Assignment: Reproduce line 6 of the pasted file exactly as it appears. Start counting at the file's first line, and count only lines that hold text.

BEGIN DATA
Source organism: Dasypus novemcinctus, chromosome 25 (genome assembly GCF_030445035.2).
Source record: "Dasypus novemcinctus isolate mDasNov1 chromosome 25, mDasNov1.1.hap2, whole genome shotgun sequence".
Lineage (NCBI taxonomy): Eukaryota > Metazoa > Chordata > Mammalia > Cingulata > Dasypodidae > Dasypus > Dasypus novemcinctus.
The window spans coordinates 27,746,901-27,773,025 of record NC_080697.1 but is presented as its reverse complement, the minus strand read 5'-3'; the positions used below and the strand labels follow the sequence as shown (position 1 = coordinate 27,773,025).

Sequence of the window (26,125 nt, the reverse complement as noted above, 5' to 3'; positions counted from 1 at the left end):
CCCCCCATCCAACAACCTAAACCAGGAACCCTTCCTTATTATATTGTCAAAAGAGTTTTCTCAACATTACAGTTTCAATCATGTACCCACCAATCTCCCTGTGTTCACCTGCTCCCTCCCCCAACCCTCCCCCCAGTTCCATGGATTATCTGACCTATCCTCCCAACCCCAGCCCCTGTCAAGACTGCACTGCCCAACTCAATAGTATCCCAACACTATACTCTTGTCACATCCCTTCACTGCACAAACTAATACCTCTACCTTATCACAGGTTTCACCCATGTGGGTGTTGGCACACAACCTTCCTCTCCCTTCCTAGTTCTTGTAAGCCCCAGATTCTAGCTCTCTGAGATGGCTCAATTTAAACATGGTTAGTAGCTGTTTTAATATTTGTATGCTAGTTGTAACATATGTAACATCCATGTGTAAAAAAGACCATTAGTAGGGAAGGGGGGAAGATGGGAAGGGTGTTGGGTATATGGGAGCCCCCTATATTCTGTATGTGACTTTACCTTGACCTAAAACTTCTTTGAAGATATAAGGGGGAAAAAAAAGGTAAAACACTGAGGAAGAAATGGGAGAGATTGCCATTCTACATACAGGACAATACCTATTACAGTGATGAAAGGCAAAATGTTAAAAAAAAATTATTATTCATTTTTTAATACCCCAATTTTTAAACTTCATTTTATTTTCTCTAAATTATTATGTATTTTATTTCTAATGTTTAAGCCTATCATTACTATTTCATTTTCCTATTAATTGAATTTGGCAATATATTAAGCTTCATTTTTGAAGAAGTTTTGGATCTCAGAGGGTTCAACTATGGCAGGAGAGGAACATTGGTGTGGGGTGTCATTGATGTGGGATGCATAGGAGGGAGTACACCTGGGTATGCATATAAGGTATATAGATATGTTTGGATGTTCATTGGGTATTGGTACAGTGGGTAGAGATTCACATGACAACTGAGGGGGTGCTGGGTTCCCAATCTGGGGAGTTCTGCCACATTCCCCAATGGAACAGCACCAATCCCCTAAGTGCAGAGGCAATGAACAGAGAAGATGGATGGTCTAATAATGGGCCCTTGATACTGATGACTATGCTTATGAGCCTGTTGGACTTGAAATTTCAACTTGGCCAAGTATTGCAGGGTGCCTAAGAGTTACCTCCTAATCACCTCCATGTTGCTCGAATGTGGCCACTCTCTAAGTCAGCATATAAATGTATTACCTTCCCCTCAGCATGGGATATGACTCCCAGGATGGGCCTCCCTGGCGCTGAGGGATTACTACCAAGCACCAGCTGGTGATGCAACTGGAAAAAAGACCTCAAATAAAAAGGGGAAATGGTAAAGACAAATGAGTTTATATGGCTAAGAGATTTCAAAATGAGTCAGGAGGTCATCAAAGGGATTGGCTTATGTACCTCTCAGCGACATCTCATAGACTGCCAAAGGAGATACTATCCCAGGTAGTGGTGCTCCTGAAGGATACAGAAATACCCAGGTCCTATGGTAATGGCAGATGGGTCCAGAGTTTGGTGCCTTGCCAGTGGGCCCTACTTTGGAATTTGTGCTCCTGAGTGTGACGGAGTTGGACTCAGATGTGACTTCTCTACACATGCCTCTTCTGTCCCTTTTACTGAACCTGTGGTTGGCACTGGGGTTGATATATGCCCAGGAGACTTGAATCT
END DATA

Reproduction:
CCCCCCATCCAACAACCTAAACCAGGAACCCTTCCTTATTATATTGTCAAAAGAGTTTTCTCAACATTACAGTTTCAATCATGTACCCACCAATCTCCCTGTGTTCACCTGCTCCCTCCCCCAACCCTCCCCCCAGTTCCATGGATTATCTGACCTATCCTCCCAACCCCAGCCCCTGTCAAGACTGCACTGCCCAACTCAATAGTATCCCAACACTATACTCTTGTCACATCCCTTCACTGCACAAACTAATACCTCTACCTTATCACAGGTTTCACCCATGTGGGTGTTGGCACACAACCTTCCTCTCCCTTCCTAGTTCTTGTAAGCCCCAGATTCTAGCTCTCTGAGATGGCTCAATTTAAACATGGTTAGTAGCTGTTTTAATATTTGTATGCTAGTTGTAACATATGTAACATCCATGTGTAAAAAAGACCATTAGTAGGGAAGGGGGGAAGATGGGAAGGGTGTTGGGTATATGGGAGCCCCCTATATTCTGTATGTGACTTTACCTTGACCTAAAACTTCTTTGAAGATATAAGGGGGAAAAAAAAGGTAAAACACTGAGGAAGAAATGGGAGAGATTGCCATTCTACATACAGGACAATACCTATTACAGTGATGAAAGGCAAAATGTTAAAAAAAAATTATTATTCATTTTTTAATACCCCAATTTTTAAACTTCATTTTATTTTCTCTAAATTATTATGTATTTTATTTCTAATGTTTAAGCCTATCATTACTATTTCATTTTCCTATTAATTGAATTTGGCAATATATTAAGCTTCATTTTTGAAGAAGTTTTGGATCTCAGAGGGTTCAACTATGGCAGGAGAGGAACATTGGTGTGGGGTGTCATTGATGTGGGATGCATAGGAGGGAGTACACCTGGGTATGCATATAAGGTATATAGATATGTTTGGATGTTCATTGGGTATTGGTACAGTGGGTAGAGATTCACATGACAACTGAGGGGGTGCTGGGTTCCCAATCTGGGGAGTTCTGCCACATTCCCCAATGGAACAGCACCAATCCCCTAAGTGCAGAGGCAATGAACAGAGAAGATGGATGGTCTAATAATGGGCCCTTGATACTGATGACTATGCTTATGAGCCTGTTGGACTTGAAATTTCAACTTGGCCAAGTATTGCAGGGTGCCTAAGAGTTACCTCCTAATCACCTCCATGTTGCTCGAATGTGGCCACTCTCTAAGTCAGCATATAAATGTATTACCTTCCCCTCAGCATGGGATATGACTCCCAGGATGGGCCTCCCTGGCGCTGAGGGATTACTACCAAGCACCAGCTGGTGATGCAACTGGAAAAAAGACCTCAAATAAAAAGGGGAAATGGTAAAGACAAATGAGTTTATATGGCTAAGAGATTTCAAAATGAGTCAGGAGGTCATCAAAGGGATTGGCTTATGTACCTCTCAGCGACATCTCATAGACTGCCAAAGGAGATACTATCCCAGGTAGTGGTGCTCCTGAAGGATACAGAAATACCCAGGTCCTATGGTAATGGCAGATGGGTCCAGAGTTTGGTGCCTTGCCAGTGGGCCCTACTTTGGAATTTGTGCTCCTGAGTGTGACGGAGTTGGACTCAGATGTGACTTCTCTACACATGCCTCTTCTGTCCCTTTTACTGAACCTGTGGTTGGCACTGGGGTTGATATATGCCCAGGAGACTTGAATCT